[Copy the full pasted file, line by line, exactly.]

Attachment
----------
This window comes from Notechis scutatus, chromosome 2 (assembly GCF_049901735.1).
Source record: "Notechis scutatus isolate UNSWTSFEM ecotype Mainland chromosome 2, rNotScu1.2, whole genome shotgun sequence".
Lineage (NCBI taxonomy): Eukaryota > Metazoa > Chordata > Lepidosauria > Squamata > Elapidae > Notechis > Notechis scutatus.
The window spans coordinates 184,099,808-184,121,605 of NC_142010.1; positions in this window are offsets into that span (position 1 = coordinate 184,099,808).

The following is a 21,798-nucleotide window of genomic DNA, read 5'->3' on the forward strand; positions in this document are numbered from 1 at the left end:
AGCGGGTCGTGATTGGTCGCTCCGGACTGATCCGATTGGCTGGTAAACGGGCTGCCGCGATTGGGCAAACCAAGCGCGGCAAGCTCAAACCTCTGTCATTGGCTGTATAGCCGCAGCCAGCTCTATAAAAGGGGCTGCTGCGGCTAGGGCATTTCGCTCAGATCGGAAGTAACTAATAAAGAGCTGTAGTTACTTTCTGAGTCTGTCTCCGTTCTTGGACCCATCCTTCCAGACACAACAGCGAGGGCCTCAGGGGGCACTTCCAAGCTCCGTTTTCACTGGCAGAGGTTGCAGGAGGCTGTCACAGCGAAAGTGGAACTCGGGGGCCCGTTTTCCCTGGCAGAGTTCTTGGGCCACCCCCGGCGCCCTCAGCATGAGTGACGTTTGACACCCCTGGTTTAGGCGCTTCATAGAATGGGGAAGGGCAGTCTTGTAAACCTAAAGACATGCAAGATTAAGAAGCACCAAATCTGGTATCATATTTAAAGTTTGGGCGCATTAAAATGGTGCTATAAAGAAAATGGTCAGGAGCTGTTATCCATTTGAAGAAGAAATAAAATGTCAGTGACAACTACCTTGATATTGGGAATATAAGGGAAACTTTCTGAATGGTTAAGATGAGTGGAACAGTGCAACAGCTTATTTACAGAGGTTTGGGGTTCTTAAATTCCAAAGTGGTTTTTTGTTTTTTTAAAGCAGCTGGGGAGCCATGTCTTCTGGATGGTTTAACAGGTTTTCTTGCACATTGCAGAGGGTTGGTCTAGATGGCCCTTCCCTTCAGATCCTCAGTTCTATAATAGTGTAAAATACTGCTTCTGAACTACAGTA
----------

This window comes from Notechis scutatus, chromosome 2 (assembly GCF_049901735.1).
Source record: "Notechis scutatus isolate UNSWTSFEM ecotype Mainland chromosome 2, rNotScu1.2, whole genome shotgun sequence".
Lineage (NCBI taxonomy): Eukaryota > Metazoa > Chordata > Lepidosauria > Squamata > Elapidae > Notechis > Notechis scutatus.
The window spans coordinates 184,099,808-184,121,605 of NC_142010.1; positions in this window are offsets into that span (position 1 = coordinate 184,099,808).

The following is a 21,798-nucleotide window of genomic DNA, read 5'->3' on the forward strand; positions in this document are numbered from 1 at the left end:
AGCGGGTCGTGATTGGTCGCTCCGGACTGATCCGATTGGCTGGTAAACGGGCTGCCGCGATTGGGCAAACCAAGCGCGGCAAGCTCAAACCTCTGTCATTGGCTGTATAGCCGCAGCCAGCTCTATAAAAGGGGCTGCTGCGGCTAGGGCATTTCGCTCAGATCGGAAGTAACTAATAAAGAGCTGTAGTTACTTTCTGAGTCTGTCTCCGTTCTTGGACCCATCCTTCCAGACACAACAGCGAGGGCCTCAGGGGGCACTTCCAAGCTCCGTTTTCACTGGCAGAGGTTGCAGGAGGCTGTCACAGCGAAAGTGGAACTCGGGGGCCCGTTTTCCCTGGCAGAGTTCTTGGGCCACCCCCGGCGCCCTCAGCATGAGTGACGTTTGACACCCCTGGTTTAGGCGCTTCATAGAATGGGGAAGGGCAGTCTTGTAAACCTAAAGACATGCAAGATTAAGAAGCACCAAATCTGGTATCATATTTAAAGTTTGGGCGCATTAAAATGGTGCTATAAAGAAAATGGTCAGGAGCTGTTATCCATTTGAAGAAGAAATAAAATGTCAGTGACAACTACCTTGATATTGGGAATATAAGGGAAACTTTCTGAATGGTTAAGATGAGTGGAACAGTGCAACAGCTTATTTACAGAGGTTTGGGGTTCTTAAATTCCAAAGTGGTTTTTTGTTTTTTTAAAGCAGCTGGGGAGCCATGTCTTCTGGATGGTTTAACAGGTTTTCTTGCACATTGCAGAGGGTTGGTCTAGATGGCCCTTCCCTTCAGATCCTCAGTTCTATAATAGTGTAAAATACTGCTTCTGAACTACAGTA